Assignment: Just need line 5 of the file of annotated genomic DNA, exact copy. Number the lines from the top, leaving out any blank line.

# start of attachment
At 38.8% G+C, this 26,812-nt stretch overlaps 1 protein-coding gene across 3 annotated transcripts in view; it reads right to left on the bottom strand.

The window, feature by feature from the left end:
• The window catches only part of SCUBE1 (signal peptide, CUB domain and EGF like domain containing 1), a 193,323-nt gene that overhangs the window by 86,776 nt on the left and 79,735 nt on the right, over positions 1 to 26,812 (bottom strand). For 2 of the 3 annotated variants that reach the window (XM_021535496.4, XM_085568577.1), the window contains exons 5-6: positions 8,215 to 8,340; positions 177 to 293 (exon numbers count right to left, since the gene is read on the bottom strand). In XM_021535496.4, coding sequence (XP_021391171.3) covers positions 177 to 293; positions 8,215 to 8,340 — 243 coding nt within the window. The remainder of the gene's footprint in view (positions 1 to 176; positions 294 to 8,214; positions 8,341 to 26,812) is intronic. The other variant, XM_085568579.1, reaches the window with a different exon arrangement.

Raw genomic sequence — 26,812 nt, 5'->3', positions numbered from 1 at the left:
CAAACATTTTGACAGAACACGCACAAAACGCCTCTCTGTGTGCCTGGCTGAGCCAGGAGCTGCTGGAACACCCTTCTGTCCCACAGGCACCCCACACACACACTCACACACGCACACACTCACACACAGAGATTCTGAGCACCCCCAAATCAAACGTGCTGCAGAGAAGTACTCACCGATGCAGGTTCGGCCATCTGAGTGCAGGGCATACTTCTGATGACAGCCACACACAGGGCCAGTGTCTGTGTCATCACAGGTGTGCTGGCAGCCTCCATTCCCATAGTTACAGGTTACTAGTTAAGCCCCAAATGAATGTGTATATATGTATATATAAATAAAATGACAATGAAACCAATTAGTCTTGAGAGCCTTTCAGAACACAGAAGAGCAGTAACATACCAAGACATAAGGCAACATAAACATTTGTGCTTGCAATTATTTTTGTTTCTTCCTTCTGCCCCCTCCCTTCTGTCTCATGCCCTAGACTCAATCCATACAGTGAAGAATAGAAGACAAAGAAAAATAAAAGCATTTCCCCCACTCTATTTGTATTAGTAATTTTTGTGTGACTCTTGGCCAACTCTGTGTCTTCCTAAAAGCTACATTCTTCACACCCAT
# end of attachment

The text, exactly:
CAAACATTTTGACAGAACACGCACAAAACGCCTCTCTGTGTGCCTGGCTGAGCCAGGAGCTGCTGGAACACCCTTCTGTCCCACAGGCACCCCACACACACACTCACACACGCACACACTCACACACAGAGATTCTGAGCACCCCCAAATCAAACGTGCTGCAGAGAAGTACTCACCGATGCAGGTTCGGCCATCTGAGTGCAGGGCATACTTCTGATGACAGCCACACACAGGGCCAGTGTCTGTGTCATCACAGGTGTGCTGGCAGCCTCCATTCCCATAGTTACAGGTTACTAGTTAAGCCCCAAATGAATGTGTATATATGTATATATAAATAAAATGACAATGAAACCAATTAGTCTTGAGAGCCTTTCAGAACACAGAAGAGCAGTAACATACCAAGACATAAGGCAACATAAACATTTGTGCTTGCAATTATTTTTGTTTCTTCCTTCTGCCCCCTCCCTTCTGTCTCATGCCCTAGACTCAATCCATACAGTGAAGAATAGAAGACAAAGAAAAATAAAAGCATTTCCCCCACTCTATTTGTATTAGTAATTTTTGTGTGACTCTTGGCCAACTCTGTGTCTTCCTAAAAGCTACATTCTTCACACCCAT